I suppose it would disrupt the festering hillbilly house aesthetic. The fantasy depends, to some extent, on the place looking run-down to the point of abandonment, not a fortress. And the family believe that they themselves are all the security that is required. But when the result is a protagonist that does not, cannot, will not even try to break down barriers an eight-year-old could defeat, credibility flounders.

Resident Evil 7 is the most effective horror game I’ve played in quite some time. It’s horrific where it needs to be, and it’s hilarious where it needs to be. I only wish it had a little more interest in internal logic.

The Umbrella Corporation has genetically-modified wood to be as strong as titanium

Or: maybe don’t give the player a flamethrower if your game’s setting is primarily wooden.

28 Comments

  1. Premium User Badge

    Cooper says:

    Woah. Are we, here, witness to the death of the RPS Alt-Text?

    • FuriKuri says:

      We can only hope.

      Although true victory will only be achieved if XKCD does the same.

      • ThePuzzler says:

        Alt-text is one of the greatest artforms of the twenty-first century, just ahead of VR, and just behind tweeting.

    • gwop_the_derailer says:

      Death is the alt-text? Not as long as Alice is alive!

    • Premium User Badge

      subdog says:

      I hate to be a spoilsport, but it always has kind of bugged me how RPS uses alt-text as a joke (which is usually pretty funny!) instead of using it to make the site more accessible to all visitors.

  2. Ootmians says:

    I enjoyed the game a lot, too, but this also bugged me. I never bought that a man armed with all kinds of weapons had no way to escape the property. It also relies on that old horror staple of requiring people to act stupid. Dunno about you, but I would have called some type of law enforcement before going in–and if I found a videotape of someone getting slaughtered in a secret pit area, I sure as hell wouldn’t immediately go down there! Or wade through the neck-high sewer water for, oh, pretty much anything.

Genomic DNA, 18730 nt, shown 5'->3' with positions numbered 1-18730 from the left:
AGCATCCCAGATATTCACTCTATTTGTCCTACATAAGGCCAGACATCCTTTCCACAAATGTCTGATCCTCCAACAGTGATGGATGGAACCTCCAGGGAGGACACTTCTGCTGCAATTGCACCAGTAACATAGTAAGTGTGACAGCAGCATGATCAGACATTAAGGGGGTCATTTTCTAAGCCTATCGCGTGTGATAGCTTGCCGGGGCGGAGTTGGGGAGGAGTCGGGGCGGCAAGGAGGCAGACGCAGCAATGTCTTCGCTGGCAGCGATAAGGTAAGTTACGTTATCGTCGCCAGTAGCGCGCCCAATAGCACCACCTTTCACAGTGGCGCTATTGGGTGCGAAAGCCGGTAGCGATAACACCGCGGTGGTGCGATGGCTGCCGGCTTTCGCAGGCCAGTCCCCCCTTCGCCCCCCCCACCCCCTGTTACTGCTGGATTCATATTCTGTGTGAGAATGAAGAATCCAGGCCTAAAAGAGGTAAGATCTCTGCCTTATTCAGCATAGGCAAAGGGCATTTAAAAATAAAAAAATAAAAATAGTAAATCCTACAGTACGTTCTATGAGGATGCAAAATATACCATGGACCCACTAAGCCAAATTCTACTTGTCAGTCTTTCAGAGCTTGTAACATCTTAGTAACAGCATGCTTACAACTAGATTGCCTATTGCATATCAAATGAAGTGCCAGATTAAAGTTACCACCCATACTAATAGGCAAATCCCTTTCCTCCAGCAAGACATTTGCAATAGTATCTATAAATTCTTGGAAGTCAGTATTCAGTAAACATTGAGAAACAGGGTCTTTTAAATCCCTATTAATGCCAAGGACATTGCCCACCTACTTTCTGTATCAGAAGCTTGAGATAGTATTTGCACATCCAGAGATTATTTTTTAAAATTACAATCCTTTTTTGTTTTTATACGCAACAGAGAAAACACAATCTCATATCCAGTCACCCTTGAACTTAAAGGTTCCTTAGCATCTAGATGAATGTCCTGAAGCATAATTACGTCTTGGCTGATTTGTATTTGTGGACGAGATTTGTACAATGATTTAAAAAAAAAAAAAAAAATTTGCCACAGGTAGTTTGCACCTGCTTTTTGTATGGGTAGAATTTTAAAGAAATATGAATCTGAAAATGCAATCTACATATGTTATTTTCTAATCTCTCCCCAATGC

Still, it’s a great game. I think of it in a cartoon sense, like Evil Dead.

  3. Culby says:

    I haven’t played it, rather I’m watching the Let’s Plays… has it been explained how is it some characters need to search high and low for you, while others (both friend and foe) know exactly what you’re doing and when’s the best time to give you a call?

    • HothMonster says:

      No, Zoe’s mysterious phone powers are never explained. Maybe that is her gift…

      • Ootmians says:

        Not only is she psychic, she knows how to make the phone work long enough to make a call, then it goes back to being dead. Unless she cuts the line again afterward, which makes even less sense.

    • Flopdong says:

      Nope! that bugs me a lot too

  4. qrter says:

    I’m not that far into the game, but it’s a strange mix of visceral, near-realistic horror and stupid game “logic”.

    Everytime I come across one of these locks (and there are a LOT of them), my mind instantly translates it to “oh, game logic, it’s a puzzle, need to find the right piece”, which is okay, but is almost diametrically opposed to creating any kind of immersion.

  5. HothMonster says:

    The chainsaw blade breaks when you cut that one lock, so in that single case at least there was a reason he discarded it. I want to know what that garage door is made out of that can withstand a car ramming it without so much as denting.

    • thiswillbeyou says:

      I went through the trouble of registering just to make the same chainsaw comment that HothMonster posted…. I feel somehow defeated, or robbed…

  6. fray_bentos says:

    I thought precisely the same thing about windows/flimsy doors just from playing the demo.

  7. sneetch says:

    Well, suspension of disbelief remains important for enjoying games. Like every game ever where your weapons are apparently glued to your hands in such a way that you can’t use them to climb over waist high walls.

    Best to ignore these things, I think.

    • ColonelFlanders says:

      Well no one’s going to be staring in disbelief at MY willy suspension!

  8. moryseth says:

    Dude you forgot something even dumber, “a security tape that cannot be removed by hand.” Are you shitting me!!! are we in idiocracy and I am the considered the idiot.

    But this has always been like that, think of how many RPG where the character will do crazy moves in a fight but he can’t climb over a low wall or table to grab the chest hidden behind.

    I think the reason why it still exist is because they count on our good will to accept it.

  9. cardboardcity says:

    ha ha ha Right see this in so many games. It’s like a dogma. You can’t jump over that 3-foot-high wall, you have to have the special key that opens the gate.

  10. thekelvingreen says:

    In fairness, this is not a new problem; it’s been with the series since the beginning. Oh, you may well have a rocket launcher, but this wooden door won’t open until you’ve put the gold and silver crests in the fountain in the courtyard.

    It’s part of the reason why I prefer the Silent Hill games — well, the first two, anyway — because you still get the artificial, gamey puzzles, but at least the world of Silent Hill is supposed to be surreal and artificial so it’s not as jarring.

  11. Premium User Badge

    Andy_Panthro says: